to be mentioned in respectable circles! It was better than a play to hear her go on about them. She used to say that the Russian, Austrian, and French women might be very bad in their conduct, but were far more honest than the British and American women of like social standing, since they did their wicked things in the eyes of the whole world, while the others did their equally bad things behind doors and in hiding-places of all sorts. Undoubtedly, her rough ways, her daring eccentricities, her profanity, and other peculiarities, were simply her passionate protest against the shams and hypocrisy of society, A pretty woman, with her brains, would never have dreamt of making herself so talked about; being the reverse of pretty, both in face and form, she instinctively let herself make a splash all around her, as one having no admirers to lose, hence no reason to put her feelings under restraint. I am now talking, of course, about the woman, not about the sage.
To introduce our ideas to the notice of the European community of our Presidency of Madras, she and our friends were arranging for me to give two public lectures, and some of the chief officials were kindly interesting themselves in the affair. As a necessary preliminary I had to call upon them and their families, and the next two or three days were devoted to this. Out of hours our joint desk work went on and the hard labor was diversified with her bright talk and frequent grumblings at the cold. Certainly with cause, for the mercury marked forty degrees more of cold than we feel on the plains, the houses are heated with wood fires in open fire-places, the


winds blow in gusts down the open throated chimneys, filling the rooms with smoke and dusting one's paper and books with fine ashes. H. P. B. wrote in a fur coat, with a woollen shawl on her head and her feet wrapped in a travelling rug—a funny sight. Part of her work was the taking from dictation, from her invisible teacher, of the "Replies to an English F. T. S." which contained among other things the now oft-quoted prophecy of the direful things and many cataclysms that would happen in the near future, when the cycle should close. That she was taking down from dictation was fully apparent to one who was familiar with her ways. My first lecture was given at the Breeks Memorial School, to a full audience, despite a pouring rain. The plan was tried which had been adopted at Bombay by the Rev. Joseph Cook, that of having at the door a basket, with slips of paper and a pencil for the audience, as they passed in, to write the subjects on which the lecture was to be given. The slips were subsequently read out by the Chairman, Major-General Morgan, and the subject of "Occult Science" being voted for almost unanimously, I proceeded to enlarge upon it. At the end of an hour I wanted to stop, but the demand being made for me to continue, I did so for another half-hour. The second lecture was equally a success. To "keep out the rabble," as it was said, a charge had been made for admission, and on the proceeds being handed me, I sent them with a kind letter to he Treasurer on the local Hospital. He was a petty-minded, rejudiced military officer who actually refused at first to accept the gift on the score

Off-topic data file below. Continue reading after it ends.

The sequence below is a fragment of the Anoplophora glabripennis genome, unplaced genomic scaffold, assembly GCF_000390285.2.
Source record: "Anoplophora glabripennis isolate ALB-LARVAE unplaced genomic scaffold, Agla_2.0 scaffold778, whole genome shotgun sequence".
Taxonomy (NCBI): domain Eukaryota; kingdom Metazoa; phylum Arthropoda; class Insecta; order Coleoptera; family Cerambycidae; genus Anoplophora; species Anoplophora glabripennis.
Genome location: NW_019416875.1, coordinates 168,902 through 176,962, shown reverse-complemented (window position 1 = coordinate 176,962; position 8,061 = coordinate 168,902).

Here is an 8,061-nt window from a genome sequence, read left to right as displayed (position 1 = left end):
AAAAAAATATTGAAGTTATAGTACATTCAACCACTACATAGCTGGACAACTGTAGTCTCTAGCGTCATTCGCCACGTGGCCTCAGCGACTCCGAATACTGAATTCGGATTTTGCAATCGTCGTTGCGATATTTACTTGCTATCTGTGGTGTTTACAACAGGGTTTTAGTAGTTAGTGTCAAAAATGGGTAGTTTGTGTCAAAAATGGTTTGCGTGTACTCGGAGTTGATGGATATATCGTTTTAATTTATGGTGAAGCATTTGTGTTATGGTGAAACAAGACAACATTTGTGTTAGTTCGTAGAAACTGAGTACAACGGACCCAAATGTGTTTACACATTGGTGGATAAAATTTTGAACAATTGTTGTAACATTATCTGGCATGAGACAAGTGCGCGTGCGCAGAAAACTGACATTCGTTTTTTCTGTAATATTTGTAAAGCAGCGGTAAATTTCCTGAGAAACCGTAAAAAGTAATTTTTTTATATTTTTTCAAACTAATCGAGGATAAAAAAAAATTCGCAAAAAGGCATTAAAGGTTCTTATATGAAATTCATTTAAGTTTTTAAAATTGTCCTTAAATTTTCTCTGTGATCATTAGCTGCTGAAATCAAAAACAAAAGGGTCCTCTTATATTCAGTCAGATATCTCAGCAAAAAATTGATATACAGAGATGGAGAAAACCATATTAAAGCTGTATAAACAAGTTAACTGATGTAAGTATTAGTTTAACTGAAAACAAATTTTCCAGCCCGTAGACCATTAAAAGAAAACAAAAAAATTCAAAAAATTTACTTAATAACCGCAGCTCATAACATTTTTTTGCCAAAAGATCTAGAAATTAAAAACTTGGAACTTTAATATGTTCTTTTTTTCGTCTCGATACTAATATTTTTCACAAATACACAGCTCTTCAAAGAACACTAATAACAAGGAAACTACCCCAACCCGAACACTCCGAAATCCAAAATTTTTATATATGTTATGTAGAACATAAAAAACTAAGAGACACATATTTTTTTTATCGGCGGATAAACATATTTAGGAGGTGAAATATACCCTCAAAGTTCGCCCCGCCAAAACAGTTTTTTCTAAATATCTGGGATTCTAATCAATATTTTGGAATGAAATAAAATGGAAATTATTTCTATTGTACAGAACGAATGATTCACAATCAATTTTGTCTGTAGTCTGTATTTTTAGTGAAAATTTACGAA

of its being "devil money"—H. P. B. and I being regarded by him as emissaries of the King of Hell! Of course, he made himself the laughing-stock of the sensible portion of the community, and his colleagues on the Hospital Board forced him to reconsider his stupid decision. The Hon. Mr. Carmichael, a Secretary to Government, did a plucky thing in having us to dinner to meet his chief colleagues, on top of a wicked paragraph in the leading Madras paper which insinuated that we were secret political agents: this was intended and declared as his personal protest against the injustice. We were very thankful to him, it may be believed, and this repetition of the stale and baseless calumny caused me to address an official protest to the Government of Madras, upon certain petty tyrannies that had been exercised upon some of our Hindu associates in the Districts by their official superiors, because of their being members of the Society. I sent in copies of the correspondence between myself and the Government of India and its ruling in our favor, and asked the Government of Madras for protection. The question was circulated to the Governor and Members of Council, and, at the Council meeting of 12th September, full protection was officially guaranteed us so long as we infringed no law and abstained from meddling with things outside our declared field of activity. This was all that was needed to relieve us from annoyance, and since that time we have not been molested in any way.